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Your Systems May Be Down - But That Needn’t Mean They Are Out!

Updated on September 9, 2013

What Did We Do To Get To Where We Are Today?

I’ve been writing about I.T. systems in one way or another for over 30 years and one thing I’ve definitely noticed is that, generally, what comes around, goes around.

During the early part of the 1980’s I was working in what was known as a computer bureau. This was an arrangement whereby a number of different companies, in different geographical locations, all shared a central computer system, usually an expensive and rather large mainframe. They were linked to it by means of very expensive, but by today’s standards, very slow, private communications circuits.

At their end, the client end, there would probably be a number of “dumb terminals”. These terminals, usually with green screens and a basic keyboard, had no processing power of their own - they were simply used as a means of inputting data and viewing data that had been processed by the central mainframe.

It sounds primitive and, by today's standards, it was, but at the time it worked very well both on a practical level and at a commercial level too. The client companies did not need to employ computer specialists and their equipment costs were relatively low as all data storage and processing was carried out on the bureau mainframe. The communications cost was the only serious overhead. Expensive software was unnecessary as all of that was looked after by the computer bureau.


Freedom, at Last - or Was It?

Fast forward a few years and the cost of computer hardware began to tumble. IBM had introduced the PC, with a single floppy drive at first, and useful software slowly began to appear that would run on it. Gradually, the hardware got faster, and cheaper and the software got better and cheaper. Pretty soon, it began to make little or no sense to have your computer systems hosted elsewhere and the affordable Local Area Network, (LAN), was born and became affordable to most businesses.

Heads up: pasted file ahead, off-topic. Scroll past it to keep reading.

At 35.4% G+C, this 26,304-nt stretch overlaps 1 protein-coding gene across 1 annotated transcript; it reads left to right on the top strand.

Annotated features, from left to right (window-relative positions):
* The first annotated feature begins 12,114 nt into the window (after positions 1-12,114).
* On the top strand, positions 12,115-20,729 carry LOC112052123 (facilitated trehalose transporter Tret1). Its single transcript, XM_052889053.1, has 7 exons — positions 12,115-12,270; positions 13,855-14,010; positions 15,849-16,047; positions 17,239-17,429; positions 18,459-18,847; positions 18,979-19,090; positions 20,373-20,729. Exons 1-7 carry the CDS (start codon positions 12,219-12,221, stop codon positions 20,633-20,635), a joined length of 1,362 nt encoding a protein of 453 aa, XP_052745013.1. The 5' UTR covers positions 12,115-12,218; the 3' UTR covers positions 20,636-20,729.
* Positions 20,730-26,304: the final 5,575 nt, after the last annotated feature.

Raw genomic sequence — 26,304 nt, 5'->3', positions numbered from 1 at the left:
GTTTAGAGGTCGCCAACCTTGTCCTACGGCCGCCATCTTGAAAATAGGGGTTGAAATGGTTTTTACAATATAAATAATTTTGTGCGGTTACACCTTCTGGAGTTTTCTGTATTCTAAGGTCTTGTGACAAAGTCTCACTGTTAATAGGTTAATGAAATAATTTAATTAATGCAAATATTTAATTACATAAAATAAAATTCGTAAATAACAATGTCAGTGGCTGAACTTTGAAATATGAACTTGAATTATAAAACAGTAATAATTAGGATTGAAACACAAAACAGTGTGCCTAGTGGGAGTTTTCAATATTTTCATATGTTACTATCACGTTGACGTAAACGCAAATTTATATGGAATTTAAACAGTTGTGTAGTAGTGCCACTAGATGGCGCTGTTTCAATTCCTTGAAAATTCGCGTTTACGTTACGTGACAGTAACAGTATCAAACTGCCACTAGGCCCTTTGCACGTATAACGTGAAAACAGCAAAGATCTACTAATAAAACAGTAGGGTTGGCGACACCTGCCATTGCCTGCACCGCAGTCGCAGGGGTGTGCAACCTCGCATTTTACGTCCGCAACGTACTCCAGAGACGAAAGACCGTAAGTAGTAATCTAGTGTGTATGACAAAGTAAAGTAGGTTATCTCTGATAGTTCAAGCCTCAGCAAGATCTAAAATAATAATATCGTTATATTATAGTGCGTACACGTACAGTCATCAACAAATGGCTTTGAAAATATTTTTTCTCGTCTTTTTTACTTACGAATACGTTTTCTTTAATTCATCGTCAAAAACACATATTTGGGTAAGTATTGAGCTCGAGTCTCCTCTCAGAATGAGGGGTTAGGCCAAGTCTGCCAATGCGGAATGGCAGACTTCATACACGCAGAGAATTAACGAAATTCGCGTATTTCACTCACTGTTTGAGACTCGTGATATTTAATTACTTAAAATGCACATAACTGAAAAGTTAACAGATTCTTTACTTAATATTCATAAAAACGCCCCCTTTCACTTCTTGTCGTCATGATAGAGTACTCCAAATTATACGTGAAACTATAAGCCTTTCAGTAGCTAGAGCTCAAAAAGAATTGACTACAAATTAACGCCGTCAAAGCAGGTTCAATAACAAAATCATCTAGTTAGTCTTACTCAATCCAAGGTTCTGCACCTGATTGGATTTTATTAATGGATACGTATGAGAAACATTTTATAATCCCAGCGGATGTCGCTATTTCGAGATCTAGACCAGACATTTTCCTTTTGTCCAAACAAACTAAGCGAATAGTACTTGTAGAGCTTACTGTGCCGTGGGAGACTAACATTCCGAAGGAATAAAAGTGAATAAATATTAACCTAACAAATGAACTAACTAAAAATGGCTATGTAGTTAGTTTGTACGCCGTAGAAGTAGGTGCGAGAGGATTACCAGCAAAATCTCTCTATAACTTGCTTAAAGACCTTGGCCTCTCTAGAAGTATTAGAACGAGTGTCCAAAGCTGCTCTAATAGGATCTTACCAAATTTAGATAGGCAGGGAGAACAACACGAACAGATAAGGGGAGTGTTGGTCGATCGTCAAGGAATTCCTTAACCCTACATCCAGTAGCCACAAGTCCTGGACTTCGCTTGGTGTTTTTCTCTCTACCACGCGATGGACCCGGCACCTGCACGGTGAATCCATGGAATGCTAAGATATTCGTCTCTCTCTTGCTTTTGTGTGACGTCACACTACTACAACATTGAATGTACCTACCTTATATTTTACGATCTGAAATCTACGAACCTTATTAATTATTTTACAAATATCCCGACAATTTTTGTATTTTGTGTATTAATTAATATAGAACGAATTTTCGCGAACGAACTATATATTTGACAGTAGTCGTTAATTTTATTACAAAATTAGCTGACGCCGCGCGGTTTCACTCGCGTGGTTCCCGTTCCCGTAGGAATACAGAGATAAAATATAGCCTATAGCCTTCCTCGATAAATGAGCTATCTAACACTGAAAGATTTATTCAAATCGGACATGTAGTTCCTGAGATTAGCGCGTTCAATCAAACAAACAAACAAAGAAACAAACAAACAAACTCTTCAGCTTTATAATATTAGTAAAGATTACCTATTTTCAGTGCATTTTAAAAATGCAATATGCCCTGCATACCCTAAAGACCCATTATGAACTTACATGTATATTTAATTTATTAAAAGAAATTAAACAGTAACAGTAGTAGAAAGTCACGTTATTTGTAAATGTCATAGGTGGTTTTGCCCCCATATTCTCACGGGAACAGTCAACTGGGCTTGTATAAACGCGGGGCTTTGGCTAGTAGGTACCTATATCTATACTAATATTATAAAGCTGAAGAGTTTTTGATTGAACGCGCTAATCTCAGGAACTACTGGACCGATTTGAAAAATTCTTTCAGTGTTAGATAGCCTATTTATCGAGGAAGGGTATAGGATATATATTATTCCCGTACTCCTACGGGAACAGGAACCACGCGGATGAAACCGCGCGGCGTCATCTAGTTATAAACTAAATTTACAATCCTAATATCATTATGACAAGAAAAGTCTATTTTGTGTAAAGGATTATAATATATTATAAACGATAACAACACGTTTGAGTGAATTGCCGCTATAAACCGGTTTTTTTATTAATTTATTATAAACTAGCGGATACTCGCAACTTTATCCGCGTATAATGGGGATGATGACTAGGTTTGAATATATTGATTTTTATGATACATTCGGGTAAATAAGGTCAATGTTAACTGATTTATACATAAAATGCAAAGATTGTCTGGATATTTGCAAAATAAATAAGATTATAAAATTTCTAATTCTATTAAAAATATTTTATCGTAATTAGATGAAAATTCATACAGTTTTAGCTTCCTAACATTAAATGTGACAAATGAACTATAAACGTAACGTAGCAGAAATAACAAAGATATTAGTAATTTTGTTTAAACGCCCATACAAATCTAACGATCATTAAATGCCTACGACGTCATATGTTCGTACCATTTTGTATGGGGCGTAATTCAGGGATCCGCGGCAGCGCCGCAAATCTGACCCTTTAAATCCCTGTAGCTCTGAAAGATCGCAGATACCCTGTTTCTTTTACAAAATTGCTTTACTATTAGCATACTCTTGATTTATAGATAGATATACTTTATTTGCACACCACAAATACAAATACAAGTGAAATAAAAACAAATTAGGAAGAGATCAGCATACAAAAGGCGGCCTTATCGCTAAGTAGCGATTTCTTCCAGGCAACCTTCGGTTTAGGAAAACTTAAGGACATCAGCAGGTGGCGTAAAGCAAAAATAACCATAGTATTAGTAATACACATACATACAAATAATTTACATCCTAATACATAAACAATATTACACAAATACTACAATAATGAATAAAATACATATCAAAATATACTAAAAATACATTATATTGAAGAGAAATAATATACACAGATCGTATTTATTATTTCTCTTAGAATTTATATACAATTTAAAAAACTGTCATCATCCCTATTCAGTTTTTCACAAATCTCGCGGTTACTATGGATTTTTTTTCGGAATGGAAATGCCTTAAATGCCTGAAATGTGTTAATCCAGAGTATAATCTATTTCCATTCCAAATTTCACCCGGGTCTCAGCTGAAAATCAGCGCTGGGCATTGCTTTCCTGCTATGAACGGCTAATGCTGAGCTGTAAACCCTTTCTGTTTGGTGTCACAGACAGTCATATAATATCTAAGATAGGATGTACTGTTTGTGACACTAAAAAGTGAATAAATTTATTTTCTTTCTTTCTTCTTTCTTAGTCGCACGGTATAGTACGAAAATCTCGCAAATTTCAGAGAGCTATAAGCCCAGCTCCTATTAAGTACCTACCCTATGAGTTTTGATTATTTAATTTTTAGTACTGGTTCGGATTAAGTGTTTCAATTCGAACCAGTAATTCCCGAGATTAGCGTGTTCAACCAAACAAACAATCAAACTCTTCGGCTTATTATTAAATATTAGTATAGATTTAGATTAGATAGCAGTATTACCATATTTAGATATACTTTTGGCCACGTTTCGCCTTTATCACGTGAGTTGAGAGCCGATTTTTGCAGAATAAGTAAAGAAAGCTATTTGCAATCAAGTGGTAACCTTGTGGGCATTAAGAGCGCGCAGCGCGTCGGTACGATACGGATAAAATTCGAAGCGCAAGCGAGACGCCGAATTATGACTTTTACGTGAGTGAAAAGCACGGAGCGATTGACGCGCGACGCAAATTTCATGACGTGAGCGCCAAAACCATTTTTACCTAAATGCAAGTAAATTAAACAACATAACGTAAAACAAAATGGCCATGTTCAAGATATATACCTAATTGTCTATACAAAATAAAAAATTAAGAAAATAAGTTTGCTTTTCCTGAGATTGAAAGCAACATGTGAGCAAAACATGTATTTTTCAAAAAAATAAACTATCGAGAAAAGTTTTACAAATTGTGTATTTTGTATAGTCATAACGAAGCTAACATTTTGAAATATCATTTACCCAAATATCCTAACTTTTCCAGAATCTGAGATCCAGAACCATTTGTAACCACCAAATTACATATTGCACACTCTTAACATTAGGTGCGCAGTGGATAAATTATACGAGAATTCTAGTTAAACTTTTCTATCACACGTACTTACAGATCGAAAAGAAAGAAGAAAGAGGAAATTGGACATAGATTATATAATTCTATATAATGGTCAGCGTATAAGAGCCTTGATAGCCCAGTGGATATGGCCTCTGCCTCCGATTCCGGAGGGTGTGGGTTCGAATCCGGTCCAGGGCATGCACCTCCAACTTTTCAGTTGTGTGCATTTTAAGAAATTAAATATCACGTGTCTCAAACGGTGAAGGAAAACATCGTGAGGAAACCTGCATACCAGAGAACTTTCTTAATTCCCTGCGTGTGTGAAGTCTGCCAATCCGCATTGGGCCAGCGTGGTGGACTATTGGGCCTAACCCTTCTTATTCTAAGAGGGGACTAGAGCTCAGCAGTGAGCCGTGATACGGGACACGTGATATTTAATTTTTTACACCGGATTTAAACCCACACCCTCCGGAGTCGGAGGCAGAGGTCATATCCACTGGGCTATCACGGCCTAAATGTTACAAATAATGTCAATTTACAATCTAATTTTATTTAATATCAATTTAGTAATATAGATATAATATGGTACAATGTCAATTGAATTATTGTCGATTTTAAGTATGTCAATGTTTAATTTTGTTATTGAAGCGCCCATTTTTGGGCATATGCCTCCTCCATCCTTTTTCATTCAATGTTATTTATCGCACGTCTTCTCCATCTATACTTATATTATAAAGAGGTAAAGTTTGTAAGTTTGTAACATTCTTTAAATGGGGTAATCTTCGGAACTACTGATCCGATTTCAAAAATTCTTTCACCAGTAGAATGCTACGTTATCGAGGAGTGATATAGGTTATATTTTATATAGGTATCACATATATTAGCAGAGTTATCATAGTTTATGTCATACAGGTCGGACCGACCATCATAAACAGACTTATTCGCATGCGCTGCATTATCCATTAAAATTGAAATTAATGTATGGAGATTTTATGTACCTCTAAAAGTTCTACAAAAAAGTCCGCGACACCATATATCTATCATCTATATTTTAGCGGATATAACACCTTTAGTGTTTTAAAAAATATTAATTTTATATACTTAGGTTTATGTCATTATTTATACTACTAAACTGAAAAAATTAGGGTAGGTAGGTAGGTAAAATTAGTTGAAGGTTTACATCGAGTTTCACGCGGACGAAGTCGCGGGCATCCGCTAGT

This brought financial savings and freedom from being dependant upon outside suppliers for most computing requirements and it was a development that was widely accepted and welcomed. There was, however, a quid pro quo - with freedom, usually, comes responsibility.

It was that responsibility that I am really referring to when I refer to the whole question of disaster recovery. When you bring the computer system in house it becomes the responsibility of someone within the organisation to ensure that, should anything go wrong, there is an escape route and the business could continue even if the computer system could not.

The likely causes of such a disaster are many, fire, theft, vandalism and equipment failure are just four of the most commonplace. OK, so you may have your data backed up onto a tape or other remotely stored service but do you have the wherewithal to restore it onto suitable hardware and continue trading in the event of a disaster?

Technology Comes To Its Own Rescue

In many cases the answer would be a resounding NO and it is in those instances that those concerned should be taking a long hard look at their future stability. Just a few days of being unable to process a sales invoice, book stock in or out, print delivery notes or chase payments could be enough to cause serious harm to the business and its finances. Customers lost in this way may be lost forever.

Thankfully, there is a solution that can give you complete peace of mind and it needn't be prohibitively expensive either. Using the technology I'm about to suggest to you, not only is your valuable data backed up onto a remote site but it is replicated onto standby equipment such that, when disaster strikes, your enterprise can be up and running again very quickly, often in a mateer of a few hours.

If you run a business that is in any way dependent on its data and computer systems, and most businesses are to some extent, then maybe its time that you took a look at this kind of solution today, before something terrible happens and makes life really difficult for you.

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